“Welcome to work, Mister Redmon,” spoke the lips attached to the displeased face, which belonged to Roman LaMont, Chief Executive Officer of Adaptech. Adam had not expected him.
“Thanks, Mister LaMont,” Adam said through a smile. “Sorry about being late, the subway was shut down. I’ll be sure to allow enough time to account for unforeseen difficulties in the future.” He tried to force back his rising embarrassment, though he knew his cheeks reddened even as he stretched out his hand in greeting.
LaMont shook his hand, then abruptly whirled to face the group and said, “Redmon here is your boss. That’s the first thing you need to understand. I’m his boss. The only time you don’t listen to something Redmon says is when I tell you differently. Now, let me tell you about what you’ll be doing on this new project.”
CEO Roman LaMont was something of an enigma. Of medium height and stocky build, he looked like someone who’d hold his own in a quarrel, but also as if he’d never be the one to throw the first punch. By all accounts, he was a shrewd decision-maker who had almost single-handedly taken Adaptech from a shop run out of four self-storage units to one that occupied the most high-tech skyscraper ever built during his twenty year tenure at the top. He was not known for his kindness or approachability, and Adam had heard several stories told in hushed whispers about people who had exited the building in tears, sometimes under security escort, never to return again. Adam believed it, given what he had seen of the man. Despite LaMont’s success as a businessman, he still came across to Adam as a smarmy salesman, of the door-to-door or used car variety.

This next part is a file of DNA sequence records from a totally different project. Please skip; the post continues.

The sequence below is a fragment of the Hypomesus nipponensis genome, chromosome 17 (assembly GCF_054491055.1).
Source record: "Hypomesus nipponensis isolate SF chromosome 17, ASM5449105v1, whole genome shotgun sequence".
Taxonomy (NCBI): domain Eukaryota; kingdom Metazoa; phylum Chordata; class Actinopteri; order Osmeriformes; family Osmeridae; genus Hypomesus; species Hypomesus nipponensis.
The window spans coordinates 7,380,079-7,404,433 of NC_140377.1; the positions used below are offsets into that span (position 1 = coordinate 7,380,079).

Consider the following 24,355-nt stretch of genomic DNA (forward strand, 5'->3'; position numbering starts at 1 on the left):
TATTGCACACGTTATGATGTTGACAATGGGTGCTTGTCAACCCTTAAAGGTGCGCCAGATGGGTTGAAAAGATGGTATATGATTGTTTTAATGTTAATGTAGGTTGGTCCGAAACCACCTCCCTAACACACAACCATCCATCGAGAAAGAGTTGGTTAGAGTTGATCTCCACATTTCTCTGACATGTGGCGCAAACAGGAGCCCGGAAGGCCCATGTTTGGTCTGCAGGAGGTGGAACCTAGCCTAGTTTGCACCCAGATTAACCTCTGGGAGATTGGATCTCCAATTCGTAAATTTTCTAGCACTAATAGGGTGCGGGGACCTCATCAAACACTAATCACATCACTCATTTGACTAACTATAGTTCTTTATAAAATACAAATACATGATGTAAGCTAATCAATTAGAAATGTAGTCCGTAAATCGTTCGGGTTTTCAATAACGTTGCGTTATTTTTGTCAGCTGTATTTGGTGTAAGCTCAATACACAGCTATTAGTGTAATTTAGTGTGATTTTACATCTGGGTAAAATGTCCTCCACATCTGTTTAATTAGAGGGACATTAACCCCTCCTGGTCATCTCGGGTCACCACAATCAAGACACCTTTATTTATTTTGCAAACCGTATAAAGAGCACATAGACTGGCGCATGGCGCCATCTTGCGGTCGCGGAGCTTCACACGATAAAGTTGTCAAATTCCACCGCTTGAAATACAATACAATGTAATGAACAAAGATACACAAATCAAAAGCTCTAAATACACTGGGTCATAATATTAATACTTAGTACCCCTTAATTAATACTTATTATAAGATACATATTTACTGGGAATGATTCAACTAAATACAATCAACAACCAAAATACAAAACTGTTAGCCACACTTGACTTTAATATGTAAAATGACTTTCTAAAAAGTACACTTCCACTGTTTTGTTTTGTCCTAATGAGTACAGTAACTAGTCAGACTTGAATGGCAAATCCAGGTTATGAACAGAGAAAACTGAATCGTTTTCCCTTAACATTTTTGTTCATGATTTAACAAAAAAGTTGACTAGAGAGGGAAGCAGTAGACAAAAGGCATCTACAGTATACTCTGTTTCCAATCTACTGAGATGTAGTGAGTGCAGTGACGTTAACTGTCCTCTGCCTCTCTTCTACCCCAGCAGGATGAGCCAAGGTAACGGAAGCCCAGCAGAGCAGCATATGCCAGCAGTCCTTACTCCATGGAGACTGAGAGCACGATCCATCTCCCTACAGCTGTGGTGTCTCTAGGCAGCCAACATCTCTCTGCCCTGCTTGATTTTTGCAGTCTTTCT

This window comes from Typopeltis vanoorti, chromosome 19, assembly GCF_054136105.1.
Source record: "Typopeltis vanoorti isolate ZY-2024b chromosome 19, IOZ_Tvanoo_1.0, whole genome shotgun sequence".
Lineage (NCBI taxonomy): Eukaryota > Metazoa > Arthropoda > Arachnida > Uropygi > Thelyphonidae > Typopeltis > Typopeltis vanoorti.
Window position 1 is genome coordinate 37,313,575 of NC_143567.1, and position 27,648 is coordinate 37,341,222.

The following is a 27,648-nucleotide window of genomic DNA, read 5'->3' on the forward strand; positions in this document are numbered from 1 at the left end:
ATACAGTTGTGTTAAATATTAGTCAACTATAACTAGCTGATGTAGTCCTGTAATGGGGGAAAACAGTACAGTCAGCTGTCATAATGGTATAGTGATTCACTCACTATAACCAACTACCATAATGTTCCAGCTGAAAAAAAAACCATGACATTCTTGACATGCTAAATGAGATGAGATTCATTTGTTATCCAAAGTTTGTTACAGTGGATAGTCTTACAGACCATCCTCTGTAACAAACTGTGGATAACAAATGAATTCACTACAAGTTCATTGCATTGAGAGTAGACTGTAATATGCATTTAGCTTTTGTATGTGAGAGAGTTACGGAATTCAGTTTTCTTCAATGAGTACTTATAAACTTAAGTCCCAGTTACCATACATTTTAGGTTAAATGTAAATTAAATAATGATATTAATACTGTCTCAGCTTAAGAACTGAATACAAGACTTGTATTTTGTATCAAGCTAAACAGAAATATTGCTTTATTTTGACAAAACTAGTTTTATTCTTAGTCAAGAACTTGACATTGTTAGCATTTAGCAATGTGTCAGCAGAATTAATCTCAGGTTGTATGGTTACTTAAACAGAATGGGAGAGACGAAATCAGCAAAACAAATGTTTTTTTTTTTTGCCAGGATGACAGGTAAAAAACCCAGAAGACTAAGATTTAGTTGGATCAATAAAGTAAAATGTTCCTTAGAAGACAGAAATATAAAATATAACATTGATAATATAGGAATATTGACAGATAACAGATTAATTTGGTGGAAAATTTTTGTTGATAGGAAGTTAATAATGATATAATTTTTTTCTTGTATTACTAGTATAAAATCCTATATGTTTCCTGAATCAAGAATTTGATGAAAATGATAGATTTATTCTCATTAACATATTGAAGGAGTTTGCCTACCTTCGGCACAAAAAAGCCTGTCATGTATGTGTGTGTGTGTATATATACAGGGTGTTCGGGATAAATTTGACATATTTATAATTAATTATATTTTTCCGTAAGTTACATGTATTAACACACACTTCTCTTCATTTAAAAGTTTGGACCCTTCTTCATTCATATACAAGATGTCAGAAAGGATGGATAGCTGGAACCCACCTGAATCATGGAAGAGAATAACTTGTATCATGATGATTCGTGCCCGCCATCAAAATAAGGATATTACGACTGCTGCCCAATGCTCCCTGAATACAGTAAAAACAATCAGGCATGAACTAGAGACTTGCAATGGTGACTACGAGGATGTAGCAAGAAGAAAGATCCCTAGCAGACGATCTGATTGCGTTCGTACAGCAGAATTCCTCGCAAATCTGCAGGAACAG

Adam scanned the room. His eyes went past and then quickly back again to a dark-haired beauty he had not seen before. Her hair was almost the same color as her dome, so similar that Adam hadn’t noticed it at first glance, until he saw the round outline of the bubble at the top of her forehead. There were only two women on his team and she was not one of them, this much he knew. He’d helped select all but two of the people that made up his group, ten culled from the best programmers that Adaptech had to offer, six more poached from academia and private sector positions. He wasn’t just the leader of this team; he had hand selected them. All eighteen were there, plus LaMont, and this unknown woman.
Adam used his dome to surreptitiously snap her picture and started a facial recognition search. Knowing it would take awhile to finish, he focused his attention back to LaMont, who still droned on.